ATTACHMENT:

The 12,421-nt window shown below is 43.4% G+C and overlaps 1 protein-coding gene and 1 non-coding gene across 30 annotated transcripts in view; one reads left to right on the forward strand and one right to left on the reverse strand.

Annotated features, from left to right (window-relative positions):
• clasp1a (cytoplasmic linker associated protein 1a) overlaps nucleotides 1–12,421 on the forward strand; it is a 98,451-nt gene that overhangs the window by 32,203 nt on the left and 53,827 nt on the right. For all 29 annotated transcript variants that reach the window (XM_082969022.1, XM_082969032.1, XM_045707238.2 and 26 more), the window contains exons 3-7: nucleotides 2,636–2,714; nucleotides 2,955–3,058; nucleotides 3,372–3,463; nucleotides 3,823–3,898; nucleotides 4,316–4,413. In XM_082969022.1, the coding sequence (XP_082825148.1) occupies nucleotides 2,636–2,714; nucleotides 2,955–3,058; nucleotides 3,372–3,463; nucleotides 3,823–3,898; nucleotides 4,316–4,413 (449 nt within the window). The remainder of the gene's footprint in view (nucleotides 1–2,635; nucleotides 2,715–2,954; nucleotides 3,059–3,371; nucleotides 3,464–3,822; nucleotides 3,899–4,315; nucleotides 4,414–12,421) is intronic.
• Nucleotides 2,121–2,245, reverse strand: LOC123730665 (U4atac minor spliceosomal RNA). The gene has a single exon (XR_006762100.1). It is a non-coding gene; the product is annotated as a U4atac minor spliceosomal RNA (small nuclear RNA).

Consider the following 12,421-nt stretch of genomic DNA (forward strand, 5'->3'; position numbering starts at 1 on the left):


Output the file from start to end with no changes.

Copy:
The 12,421-nt window shown below is 43.4% G+C and overlaps 1 protein-coding gene and 1 non-coding gene across 30 annotated transcripts in view; one reads left to right on the forward strand and one right to left on the reverse strand.

Annotated features, from left to right (window-relative positions):
• clasp1a (cytoplasmic linker associated protein 1a) overlaps nucleotides 1–12,421 on the forward strand; it is a 98,451-nt gene that overhangs the window by 32,203 nt on the left and 53,827 nt on the right. For all 29 annotated transcript variants that reach the window (XM_082969022.1, XM_082969032.1, XM_045707238.2 and 26 more), the window contains exons 3-7: nucleotides 2,636–2,714; nucleotides 2,955–3,058; nucleotides 3,372–3,463; nucleotides 3,823–3,898; nucleotides 4,316–4,413. In XM_082969022.1, the coding sequence (XP_082825148.1) occupies nucleotides 2,636–2,714; nucleotides 2,955–3,058; nucleotides 3,372–3,463; nucleotides 3,823–3,898; nucleotides 4,316–4,413 (449 nt within the window). The remainder of the gene's footprint in view (nucleotides 1–2,635; nucleotides 2,715–2,954; nucleotides 3,059–3,371; nucleotides 3,464–3,822; nucleotides 3,899–4,315; nucleotides 4,414–12,421) is intronic.
• Nucleotides 2,121–2,245, reverse strand: LOC123730665 (U4atac minor spliceosomal RNA). The gene has a single exon (XR_006762100.1). It is a non-coding gene; the product is annotated as a U4atac minor spliceosomal RNA (small nuclear RNA).

Consider the following 12,421-nt stretch of genomic DNA (forward strand, 5'->3'; position numbering starts at 1 on the left):